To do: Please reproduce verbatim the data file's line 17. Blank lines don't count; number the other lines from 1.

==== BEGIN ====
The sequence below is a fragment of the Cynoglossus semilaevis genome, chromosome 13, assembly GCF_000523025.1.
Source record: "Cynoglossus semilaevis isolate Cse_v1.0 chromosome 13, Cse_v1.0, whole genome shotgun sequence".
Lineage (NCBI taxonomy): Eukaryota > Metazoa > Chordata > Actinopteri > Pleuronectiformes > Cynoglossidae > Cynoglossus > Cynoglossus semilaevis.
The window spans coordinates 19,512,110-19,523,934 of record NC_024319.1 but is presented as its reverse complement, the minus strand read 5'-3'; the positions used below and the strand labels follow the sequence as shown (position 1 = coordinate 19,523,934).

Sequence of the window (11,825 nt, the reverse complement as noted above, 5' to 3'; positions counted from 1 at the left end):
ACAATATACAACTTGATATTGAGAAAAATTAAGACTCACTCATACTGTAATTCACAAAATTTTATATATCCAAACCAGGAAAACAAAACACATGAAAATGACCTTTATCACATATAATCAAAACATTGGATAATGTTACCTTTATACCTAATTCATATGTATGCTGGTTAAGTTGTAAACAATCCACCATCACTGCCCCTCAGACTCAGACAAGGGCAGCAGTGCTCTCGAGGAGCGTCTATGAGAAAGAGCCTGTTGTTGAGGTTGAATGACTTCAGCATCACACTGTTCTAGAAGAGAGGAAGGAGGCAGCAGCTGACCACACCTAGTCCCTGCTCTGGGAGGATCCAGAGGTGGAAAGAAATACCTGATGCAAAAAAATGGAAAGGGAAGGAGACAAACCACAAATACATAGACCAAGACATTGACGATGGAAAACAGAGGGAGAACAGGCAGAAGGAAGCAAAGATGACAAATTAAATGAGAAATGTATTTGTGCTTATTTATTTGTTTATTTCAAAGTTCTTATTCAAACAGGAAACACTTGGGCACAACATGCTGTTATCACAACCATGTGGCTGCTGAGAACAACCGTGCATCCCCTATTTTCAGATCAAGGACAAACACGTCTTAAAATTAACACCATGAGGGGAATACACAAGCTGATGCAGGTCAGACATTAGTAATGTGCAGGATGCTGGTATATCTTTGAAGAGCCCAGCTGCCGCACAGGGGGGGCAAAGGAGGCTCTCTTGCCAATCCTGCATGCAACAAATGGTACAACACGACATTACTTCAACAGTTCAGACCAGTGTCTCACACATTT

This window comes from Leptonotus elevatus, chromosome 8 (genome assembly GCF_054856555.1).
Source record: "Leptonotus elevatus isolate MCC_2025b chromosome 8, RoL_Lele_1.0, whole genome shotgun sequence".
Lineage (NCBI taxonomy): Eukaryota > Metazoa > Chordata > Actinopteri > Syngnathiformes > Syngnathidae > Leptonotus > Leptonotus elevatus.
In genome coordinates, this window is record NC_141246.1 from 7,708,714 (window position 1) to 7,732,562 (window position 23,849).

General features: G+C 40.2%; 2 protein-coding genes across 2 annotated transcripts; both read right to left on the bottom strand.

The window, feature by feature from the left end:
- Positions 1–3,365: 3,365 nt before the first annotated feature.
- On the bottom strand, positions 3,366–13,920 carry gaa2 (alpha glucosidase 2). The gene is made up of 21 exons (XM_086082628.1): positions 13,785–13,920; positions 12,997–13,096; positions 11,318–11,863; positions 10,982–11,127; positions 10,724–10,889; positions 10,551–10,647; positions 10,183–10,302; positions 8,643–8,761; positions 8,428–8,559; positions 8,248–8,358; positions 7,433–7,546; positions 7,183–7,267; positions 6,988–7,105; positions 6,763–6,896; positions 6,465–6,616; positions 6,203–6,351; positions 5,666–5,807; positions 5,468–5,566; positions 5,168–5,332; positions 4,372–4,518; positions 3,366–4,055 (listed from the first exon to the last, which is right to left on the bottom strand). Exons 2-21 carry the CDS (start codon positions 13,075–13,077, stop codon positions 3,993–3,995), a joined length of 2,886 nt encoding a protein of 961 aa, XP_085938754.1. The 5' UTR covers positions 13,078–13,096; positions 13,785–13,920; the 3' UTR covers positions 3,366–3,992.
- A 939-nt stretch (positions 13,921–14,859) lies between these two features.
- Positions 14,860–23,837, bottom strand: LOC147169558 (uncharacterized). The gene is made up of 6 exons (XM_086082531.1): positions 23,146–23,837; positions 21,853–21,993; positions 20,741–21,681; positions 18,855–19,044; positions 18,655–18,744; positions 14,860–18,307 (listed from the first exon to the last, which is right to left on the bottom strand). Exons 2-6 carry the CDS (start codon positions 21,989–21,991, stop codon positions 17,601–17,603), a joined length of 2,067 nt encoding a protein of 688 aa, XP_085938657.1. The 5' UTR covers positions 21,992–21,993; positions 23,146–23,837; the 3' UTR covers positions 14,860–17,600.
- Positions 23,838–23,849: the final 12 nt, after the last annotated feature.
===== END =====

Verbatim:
- Positions 23,838–23,849: the final 12 nt, after the last annotated feature.